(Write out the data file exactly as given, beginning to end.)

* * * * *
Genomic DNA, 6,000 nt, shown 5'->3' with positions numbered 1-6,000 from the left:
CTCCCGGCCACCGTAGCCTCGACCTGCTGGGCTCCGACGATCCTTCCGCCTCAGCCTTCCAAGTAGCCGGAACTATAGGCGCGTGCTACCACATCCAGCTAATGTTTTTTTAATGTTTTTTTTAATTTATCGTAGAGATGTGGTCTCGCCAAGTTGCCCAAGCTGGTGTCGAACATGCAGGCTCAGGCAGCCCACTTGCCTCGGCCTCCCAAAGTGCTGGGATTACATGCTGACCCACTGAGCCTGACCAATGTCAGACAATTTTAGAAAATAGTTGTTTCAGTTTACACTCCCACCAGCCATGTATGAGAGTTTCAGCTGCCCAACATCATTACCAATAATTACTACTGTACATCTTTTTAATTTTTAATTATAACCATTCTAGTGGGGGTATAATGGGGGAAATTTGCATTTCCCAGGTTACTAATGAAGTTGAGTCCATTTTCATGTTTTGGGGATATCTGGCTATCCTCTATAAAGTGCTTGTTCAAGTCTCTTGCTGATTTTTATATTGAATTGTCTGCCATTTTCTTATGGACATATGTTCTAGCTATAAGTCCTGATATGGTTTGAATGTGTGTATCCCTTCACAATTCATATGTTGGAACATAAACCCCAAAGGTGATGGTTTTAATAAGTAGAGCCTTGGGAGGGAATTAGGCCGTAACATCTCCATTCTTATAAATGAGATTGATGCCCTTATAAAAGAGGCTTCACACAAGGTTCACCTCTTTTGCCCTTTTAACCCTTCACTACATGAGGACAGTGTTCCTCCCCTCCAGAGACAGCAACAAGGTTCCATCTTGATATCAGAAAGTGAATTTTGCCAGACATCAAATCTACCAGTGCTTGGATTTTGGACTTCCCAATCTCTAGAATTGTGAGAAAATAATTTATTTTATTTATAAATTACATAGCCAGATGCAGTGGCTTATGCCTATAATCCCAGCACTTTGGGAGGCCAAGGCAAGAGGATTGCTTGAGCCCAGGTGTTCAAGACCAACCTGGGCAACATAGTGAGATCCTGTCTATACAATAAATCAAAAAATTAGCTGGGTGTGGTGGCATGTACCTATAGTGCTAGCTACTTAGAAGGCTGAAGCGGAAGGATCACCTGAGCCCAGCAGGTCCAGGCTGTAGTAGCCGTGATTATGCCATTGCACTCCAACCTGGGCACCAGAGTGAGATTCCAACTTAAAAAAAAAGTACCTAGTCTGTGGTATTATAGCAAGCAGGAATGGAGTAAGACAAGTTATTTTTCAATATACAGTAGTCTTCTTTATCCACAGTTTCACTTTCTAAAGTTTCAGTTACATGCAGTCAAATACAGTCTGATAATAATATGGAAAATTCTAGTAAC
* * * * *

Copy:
Genomic DNA, 6,000 nt, shown 5'->3' with positions numbered 1-6,000 from the left:
CTCCCGGCCACCGTAGCCTCGACCTGCTGGGCTCCGACGATCCTTCCGCCTCAGCCTTCCAAGTAGCCGGAACTATAGGCGCGTGCTACCACATCCAGCTAATGTTTTTTTAATGTTTTTTTTAATTTATCGTAGAGATGTGGTCTCGCCAAGTTGCCCAAGCTGGTGTCGAACATGCAGGCTCAGGCAGCCCACTTGCCTCGGCCTCCCAAAGTGCTGGGATTACATGCTGACCCACTGAGCCTGACCAATGTCAGACAATTTTAGAAAATAGTTGTTTCAGTTTACACTCCCACCAGCCATGTATGAGAGTTTCAGCTGCCCAACATCATTACCAATAATTACTACTGTACATCTTTTTAATTTTTAATTATAACCATTCTAGTGGGGGTATAATGGGGGAAATTTGCATTTCCCAGGTTACTAATGAAGTTGAGTCCATTTTCATGTTTTGGGGATATCTGGCTATCCTCTATAAAGTGCTTGTTCAAGTCTCTTGCTGATTTTTATATTGAATTGTCTGCCATTTTCTTATGGACATATGTTCTAGCTATAAGTCCTGATATGGTTTGAATGTGTGTATCCCTTCACAATTCATATGTTGGAACATAAACCCCAAAGGTGATGGTTTTAATAAGTAGAGCCTTGGGAGGGAATTAGGCCGTAACATCTCCATTCTTATAAATGAGATTGATGCCCTTATAAAAGAGGCTTCACACAAGGTTCACCTCTTTTGCCCTTTTAACCCTTCACTACATGAGGACAGTGTTCCTCCCCTCCAGAGACAGCAACAAGGTTCCATCTTGATATCAGAAAGTGAATTTTGCCAGACATCAAATCTACCAGTGCTTGGATTTTGGACTTCCCAATCTCTAGAATTGTGAGAAAATAATTTATTTTATTTATAAATTACATAGCCAGATGCAGTGGCTTATGCCTATAATCCCAGCACTTTGGGAGGCCAAGGCAAGAGGATTGCTTGAGCCCAGGTGTTCAAGACCAACCTGGGCAACATAGTGAGATCCTGTCTATACAATAAATCAAAAAATTAGCTGGGTGTGGTGGCATGTACCTATAGTGCTAGCTACTTAGAAGGCTGAAGCGGAAGGATCACCTGAGCCCAGCAGGTCCAGGCTGTAGTAGCCGTGATTATGCCATTGCACTCCAACCTGGGCACCAGAGTGAGATTCCAACTTAAAAAAAAAGTACCTAGTCTGTGGTATTATAGCAAGCAGGAATGGAGTAAGACAAGTTATTTTTCAATATACAGTAGTCTTCTTTATCCACAGTTTCACTTTCTAAAGTTTCAGTTACATGCAGTCAAATACAGTCTGATAATAATATGGAAAATTCTAGTAAC